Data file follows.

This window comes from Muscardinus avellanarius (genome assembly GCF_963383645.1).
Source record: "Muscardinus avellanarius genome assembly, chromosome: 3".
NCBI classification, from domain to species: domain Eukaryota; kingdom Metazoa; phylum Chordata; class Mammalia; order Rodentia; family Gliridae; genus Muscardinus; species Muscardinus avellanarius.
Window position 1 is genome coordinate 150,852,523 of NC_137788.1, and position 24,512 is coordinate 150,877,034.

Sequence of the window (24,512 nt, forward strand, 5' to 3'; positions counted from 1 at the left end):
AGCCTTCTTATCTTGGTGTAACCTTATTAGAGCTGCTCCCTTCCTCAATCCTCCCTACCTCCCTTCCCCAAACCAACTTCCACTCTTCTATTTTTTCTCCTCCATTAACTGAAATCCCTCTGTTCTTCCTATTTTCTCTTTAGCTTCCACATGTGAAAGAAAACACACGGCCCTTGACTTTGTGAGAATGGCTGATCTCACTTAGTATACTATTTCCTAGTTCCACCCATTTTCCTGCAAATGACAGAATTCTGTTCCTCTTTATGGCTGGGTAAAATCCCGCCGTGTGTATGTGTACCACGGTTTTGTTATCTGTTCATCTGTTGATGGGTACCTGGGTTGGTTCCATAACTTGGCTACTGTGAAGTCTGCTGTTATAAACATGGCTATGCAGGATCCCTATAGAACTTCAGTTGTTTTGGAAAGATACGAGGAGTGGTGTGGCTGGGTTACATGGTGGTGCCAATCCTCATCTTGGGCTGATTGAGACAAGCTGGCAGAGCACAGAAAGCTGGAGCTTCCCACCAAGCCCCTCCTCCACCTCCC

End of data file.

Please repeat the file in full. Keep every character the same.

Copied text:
This window comes from Muscardinus avellanarius (genome assembly GCF_963383645.1).
Source record: "Muscardinus avellanarius genome assembly, chromosome: 3".
NCBI classification, from domain to species: domain Eukaryota; kingdom Metazoa; phylum Chordata; class Mammalia; order Rodentia; family Gliridae; genus Muscardinus; species Muscardinus avellanarius.
Window position 1 is genome coordinate 150,852,523 of NC_137788.1, and position 24,512 is coordinate 150,877,034.

Sequence of the window (24,512 nt, forward strand, 5' to 3'; positions counted from 1 at the left end):
AGCCTTCTTATCTTGGTGTAACCTTATTAGAGCTGCTCCCTTCCTCAATCCTCCCTACCTCCCTTCCCCAAACCAACTTCCACTCTTCTATTTTTTCTCCTCCATTAACTGAAATCCCTCTGTTCTTCCTATTTTCTCTTTAGCTTCCACATGTGAAAGAAAACACACGGCCCTTGACTTTGTGAGAATGGCTGATCTCACTTAGTATACTATTTCCTAGTTCCACCCATTTTCCTGCAAATGACAGAATTCTGTTCCTCTTTATGGCTGGGTAAAATCCCGCCGTGTGTATGTGTACCACGGTTTTGTTATCTGTTCATCTGTTGATGGGTACCTGGGTTGGTTCCATAACTTGGCTACTGTGAAGTCTGCTGTTATAAACATGGCTATGCAGGATCCCTATAGAACTTCAGTTGTTTTGGAAAGATACGAGGAGTGGTGTGGCTGGGTTACATGGTGGTGCCAATCCTCATCTTGGGCTGATTGAGACAAGCTGGCAGAGCACAGAAAGCTGGAGCTTCCCACCAAGCCCCTCCTCCACCTCCC